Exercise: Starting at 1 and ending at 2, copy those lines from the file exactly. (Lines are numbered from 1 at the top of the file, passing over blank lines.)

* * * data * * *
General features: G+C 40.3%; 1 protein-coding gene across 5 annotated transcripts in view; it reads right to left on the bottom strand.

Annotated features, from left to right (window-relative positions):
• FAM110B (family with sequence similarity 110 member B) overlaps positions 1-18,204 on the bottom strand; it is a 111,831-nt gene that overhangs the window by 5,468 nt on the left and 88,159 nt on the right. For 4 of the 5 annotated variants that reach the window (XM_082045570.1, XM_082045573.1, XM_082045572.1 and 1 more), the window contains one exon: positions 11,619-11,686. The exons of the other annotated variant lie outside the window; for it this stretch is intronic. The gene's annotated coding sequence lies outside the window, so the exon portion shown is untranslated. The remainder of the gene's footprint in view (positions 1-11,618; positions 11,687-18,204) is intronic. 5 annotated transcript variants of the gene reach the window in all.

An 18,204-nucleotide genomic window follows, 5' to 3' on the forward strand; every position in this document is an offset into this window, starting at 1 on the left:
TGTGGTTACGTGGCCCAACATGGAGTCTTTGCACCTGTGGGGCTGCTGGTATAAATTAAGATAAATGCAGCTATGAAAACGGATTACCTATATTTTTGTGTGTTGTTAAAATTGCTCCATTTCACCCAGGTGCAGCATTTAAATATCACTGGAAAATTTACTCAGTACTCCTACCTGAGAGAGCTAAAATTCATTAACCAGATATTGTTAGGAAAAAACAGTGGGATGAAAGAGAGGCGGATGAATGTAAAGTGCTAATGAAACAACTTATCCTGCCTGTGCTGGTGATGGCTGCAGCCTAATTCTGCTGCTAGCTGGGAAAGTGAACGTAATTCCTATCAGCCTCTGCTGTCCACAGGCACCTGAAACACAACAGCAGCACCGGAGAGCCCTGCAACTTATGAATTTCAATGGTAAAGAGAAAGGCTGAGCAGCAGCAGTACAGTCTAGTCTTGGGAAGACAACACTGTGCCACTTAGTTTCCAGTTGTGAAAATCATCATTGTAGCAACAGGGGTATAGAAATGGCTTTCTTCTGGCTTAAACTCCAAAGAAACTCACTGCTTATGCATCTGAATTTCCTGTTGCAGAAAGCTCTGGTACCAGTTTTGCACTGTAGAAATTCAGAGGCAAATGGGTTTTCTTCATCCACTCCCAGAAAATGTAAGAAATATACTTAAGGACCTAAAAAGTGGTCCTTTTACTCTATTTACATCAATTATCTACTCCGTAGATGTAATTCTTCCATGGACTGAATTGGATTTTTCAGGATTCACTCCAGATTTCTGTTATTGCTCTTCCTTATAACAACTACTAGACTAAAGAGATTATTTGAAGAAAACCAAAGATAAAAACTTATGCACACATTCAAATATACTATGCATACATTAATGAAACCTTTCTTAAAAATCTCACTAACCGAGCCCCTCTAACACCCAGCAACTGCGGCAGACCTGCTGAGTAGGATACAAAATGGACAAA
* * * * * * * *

General features: G+C 40.3%; 1 protein-coding gene across 5 annotated transcripts in view; it reads right to left on the bottom strand.

Annotated features, from left to right (window-relative positions):